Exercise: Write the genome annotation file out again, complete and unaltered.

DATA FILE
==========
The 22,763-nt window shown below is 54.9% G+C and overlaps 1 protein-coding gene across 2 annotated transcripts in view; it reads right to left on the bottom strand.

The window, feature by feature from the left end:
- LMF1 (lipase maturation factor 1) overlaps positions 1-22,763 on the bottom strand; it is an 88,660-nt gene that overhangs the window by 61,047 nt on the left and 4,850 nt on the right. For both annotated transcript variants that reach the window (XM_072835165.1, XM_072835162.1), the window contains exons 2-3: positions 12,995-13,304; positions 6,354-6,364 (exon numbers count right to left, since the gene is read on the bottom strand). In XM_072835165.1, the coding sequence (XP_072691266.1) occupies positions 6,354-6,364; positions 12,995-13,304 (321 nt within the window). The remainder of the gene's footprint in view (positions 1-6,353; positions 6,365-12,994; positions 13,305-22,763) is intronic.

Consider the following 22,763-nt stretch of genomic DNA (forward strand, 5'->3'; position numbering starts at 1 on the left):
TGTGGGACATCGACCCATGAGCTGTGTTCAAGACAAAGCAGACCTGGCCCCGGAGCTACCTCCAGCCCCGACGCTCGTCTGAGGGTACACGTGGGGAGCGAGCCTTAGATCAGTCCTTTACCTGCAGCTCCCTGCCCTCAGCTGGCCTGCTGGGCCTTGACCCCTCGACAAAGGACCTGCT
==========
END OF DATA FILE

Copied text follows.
The 22,763-nt window shown below is 54.9% G+C and overlaps 1 protein-coding gene across 2 annotated transcripts in view; it reads right to left on the bottom strand.

The window, feature by feature from the left end:
- LMF1 (lipase maturation factor 1) overlaps positions 1-22,763 on the bottom strand; it is an 88,660-nt gene that overhangs the window by 61,047 nt on the left and 4,850 nt on the right. For both annotated transcript variants that reach the window (XM_072835165.1, XM_072835162.1), the window contains exons 2-3: positions 12,995-13,304; positions 6,354-6,364 (exon numbers count right to left, since the gene is read on the bottom strand). In XM_072835165.1, the coding sequence (XP_072691266.1) occupies positions 6,354-6,364; positions 12,995-13,304 (321 nt within the window). The remainder of the gene's footprint in view (positions 1-6,353; positions 6,365-12,994; positions 13,305-22,763) is intronic.

Consider the following 22,763-nt stretch of genomic DNA (forward strand, 5'->3'; position numbering starts at 1 on the left):
TGTGGGACATCGACCCATGAGCTGTGTTCAAGACAAAGCAGACCTGGCCCCGGAGCTACCTCCAGCCCCGACGCTCGTCTGAGGGTACACGTGGGGAGCGAGCCTTAGATCAGTCCTTTACCTGCAGCTCCCTGCCCTCAGCTGGCCTGCTGGGCCTTGACCCCTCGACAAAGGACCTGCT